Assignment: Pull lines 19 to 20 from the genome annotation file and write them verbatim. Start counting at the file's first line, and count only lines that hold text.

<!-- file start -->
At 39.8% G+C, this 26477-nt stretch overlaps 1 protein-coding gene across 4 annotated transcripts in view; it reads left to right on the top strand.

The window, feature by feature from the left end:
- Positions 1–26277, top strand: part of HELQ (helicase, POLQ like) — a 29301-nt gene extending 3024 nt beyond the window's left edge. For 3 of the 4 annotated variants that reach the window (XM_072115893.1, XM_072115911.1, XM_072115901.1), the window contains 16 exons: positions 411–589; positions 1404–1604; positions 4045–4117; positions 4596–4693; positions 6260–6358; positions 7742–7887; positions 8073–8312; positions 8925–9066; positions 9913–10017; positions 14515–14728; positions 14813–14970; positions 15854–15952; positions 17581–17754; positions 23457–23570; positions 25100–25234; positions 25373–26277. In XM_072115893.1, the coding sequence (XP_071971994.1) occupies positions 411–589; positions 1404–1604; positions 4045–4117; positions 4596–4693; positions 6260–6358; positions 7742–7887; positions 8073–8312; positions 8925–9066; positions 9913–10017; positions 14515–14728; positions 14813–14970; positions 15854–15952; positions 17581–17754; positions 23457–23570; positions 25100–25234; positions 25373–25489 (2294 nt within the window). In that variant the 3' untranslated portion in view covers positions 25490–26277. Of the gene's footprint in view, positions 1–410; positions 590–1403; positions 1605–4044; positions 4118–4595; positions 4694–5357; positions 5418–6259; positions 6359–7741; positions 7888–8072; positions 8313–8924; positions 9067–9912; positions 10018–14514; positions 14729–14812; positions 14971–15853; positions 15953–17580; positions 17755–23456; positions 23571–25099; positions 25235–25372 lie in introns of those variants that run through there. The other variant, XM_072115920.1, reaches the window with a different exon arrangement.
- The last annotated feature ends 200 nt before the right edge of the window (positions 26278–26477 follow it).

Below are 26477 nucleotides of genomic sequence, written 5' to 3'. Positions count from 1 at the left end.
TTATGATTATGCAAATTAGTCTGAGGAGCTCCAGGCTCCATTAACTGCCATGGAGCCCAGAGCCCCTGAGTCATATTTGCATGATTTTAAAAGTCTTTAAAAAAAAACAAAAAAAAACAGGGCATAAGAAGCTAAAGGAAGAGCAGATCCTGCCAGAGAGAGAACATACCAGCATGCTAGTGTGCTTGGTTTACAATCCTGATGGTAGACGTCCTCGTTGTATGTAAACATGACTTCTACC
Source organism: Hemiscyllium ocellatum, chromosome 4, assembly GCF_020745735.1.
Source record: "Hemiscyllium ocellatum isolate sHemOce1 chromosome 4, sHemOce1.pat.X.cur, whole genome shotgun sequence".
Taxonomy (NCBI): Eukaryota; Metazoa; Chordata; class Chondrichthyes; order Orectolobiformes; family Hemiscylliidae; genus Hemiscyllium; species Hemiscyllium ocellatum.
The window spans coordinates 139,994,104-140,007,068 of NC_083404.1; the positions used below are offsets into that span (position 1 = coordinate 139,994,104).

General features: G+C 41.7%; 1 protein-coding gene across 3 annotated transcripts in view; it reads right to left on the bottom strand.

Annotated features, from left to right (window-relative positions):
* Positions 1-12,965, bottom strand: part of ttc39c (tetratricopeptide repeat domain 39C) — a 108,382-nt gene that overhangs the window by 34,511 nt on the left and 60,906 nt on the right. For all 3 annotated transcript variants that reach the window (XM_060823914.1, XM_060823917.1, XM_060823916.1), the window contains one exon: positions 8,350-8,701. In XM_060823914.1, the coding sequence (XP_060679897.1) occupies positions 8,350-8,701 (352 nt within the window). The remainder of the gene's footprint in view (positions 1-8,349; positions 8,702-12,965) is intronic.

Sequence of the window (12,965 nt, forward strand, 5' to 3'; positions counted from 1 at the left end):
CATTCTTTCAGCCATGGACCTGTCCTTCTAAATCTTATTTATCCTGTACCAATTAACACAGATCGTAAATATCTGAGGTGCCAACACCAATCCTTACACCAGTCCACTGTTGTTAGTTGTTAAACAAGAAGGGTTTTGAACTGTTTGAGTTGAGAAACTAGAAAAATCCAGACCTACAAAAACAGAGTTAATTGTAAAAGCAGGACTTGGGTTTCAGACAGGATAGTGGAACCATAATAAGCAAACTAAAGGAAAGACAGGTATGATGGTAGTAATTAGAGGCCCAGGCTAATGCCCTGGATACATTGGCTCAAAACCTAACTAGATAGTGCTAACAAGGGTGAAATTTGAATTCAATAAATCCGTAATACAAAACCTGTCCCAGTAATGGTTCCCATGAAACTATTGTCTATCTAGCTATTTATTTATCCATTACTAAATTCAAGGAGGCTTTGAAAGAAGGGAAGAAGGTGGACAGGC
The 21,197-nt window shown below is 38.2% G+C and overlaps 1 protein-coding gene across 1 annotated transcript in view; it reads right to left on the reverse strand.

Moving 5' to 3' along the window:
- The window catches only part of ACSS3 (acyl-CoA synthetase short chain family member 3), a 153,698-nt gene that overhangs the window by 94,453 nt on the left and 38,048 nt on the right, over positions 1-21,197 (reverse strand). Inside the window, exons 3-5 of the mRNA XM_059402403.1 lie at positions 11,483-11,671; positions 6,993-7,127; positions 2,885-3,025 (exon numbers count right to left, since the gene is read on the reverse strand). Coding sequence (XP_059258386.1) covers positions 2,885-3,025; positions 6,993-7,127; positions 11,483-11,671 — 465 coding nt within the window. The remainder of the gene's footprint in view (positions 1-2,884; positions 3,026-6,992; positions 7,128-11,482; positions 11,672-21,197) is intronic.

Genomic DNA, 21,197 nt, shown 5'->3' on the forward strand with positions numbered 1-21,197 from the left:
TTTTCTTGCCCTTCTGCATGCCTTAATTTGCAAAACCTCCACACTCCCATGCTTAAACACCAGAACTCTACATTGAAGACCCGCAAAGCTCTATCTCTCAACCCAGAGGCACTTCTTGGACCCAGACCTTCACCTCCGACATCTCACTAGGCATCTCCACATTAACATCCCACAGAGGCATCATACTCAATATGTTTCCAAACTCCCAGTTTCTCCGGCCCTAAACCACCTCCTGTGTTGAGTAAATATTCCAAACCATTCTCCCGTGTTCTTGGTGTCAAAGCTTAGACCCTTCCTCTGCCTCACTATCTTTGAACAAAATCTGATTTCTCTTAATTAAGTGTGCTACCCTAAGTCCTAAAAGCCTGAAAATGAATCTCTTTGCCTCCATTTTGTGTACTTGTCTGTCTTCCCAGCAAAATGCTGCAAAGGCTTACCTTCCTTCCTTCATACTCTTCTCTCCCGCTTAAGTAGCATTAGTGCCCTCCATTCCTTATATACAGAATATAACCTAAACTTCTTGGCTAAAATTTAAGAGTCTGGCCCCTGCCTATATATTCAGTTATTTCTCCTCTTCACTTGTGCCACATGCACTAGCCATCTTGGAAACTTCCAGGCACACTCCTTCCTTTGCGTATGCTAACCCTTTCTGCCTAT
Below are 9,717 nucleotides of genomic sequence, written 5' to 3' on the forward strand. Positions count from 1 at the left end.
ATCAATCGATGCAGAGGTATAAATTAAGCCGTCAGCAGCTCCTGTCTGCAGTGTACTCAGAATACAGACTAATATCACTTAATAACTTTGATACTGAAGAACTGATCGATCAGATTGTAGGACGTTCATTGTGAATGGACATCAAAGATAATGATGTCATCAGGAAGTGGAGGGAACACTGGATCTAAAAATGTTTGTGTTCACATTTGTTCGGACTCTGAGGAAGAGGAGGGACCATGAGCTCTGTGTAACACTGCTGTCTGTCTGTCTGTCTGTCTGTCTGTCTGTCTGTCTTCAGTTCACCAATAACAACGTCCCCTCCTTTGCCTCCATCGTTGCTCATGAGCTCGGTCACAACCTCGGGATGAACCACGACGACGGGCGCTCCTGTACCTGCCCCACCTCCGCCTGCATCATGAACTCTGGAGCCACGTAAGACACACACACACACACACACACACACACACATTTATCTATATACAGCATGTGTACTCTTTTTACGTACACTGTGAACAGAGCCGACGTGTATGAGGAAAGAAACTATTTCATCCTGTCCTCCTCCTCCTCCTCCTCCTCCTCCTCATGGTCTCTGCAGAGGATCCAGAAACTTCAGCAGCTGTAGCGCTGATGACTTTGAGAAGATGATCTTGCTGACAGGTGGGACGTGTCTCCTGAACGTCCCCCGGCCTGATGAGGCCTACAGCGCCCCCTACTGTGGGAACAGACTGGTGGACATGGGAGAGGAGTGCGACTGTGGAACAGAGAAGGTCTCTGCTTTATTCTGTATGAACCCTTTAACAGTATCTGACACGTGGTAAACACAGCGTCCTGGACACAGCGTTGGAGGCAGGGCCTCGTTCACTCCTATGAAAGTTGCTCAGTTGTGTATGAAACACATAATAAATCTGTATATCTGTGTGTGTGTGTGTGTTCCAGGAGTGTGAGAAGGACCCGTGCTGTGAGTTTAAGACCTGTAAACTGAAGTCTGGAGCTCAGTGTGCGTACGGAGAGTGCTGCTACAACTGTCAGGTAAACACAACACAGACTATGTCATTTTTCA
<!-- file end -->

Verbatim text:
Genomic DNA, 21,197 nt, shown 5'->3' on the forward strand with positions numbered 1-21,197 from the left:
TTTTCTTGCCCTTCTGCATGCCTTAATTTGCAAAACCTCCACACTCCCATGCTTAAACACCAGAACTCTACATTGAAGACCCGCAAAGCTCTATCTCTCAACCCAGAGGCACTTCTTGGACCCAGACCTTCACCTCCGACATCTCACTAGGCATCTCCACATTAACATCCCACAGAGGCATCATACTCAATATGTTTCCAAACTCCCAGTTTCTCCGGCCCTAAACCACCTCCTGTGTTGAGTAAATATTCCAAACCATTCTCCCGTGTTCTTGGTGTCAAAGCTTAGACCCTTCCTCTGCCTCACTATCTTTGAACAAAATCTGATTTCTCTTAATTAAGTGTGCTACCCTAAGTCCTAAAAGCCTGAAAATGAATCTCTTTGCCTCCATTTTGTGTACTTGTCTGTCTTCCCAGCAAAATGCTGCAAAGGCTTACCTTCCTTCCTTCATACTCTTCTCTCCCGCTTAAGTAGCATTAGTGCCCTCCATTCCTTATATACAGAATATAACCTAAACTTCTTGGCTAAAATTTAAGAGTCTGGCCCCTGCCTATATATTCAGTTATTTCTCCTCTTCACTTGTGCCACATGCACTAGCCATCTTGGAAACTTCCAGGCACACTCCTTCCTTTGCGTATGCTAACCCTTTCTGCCTAT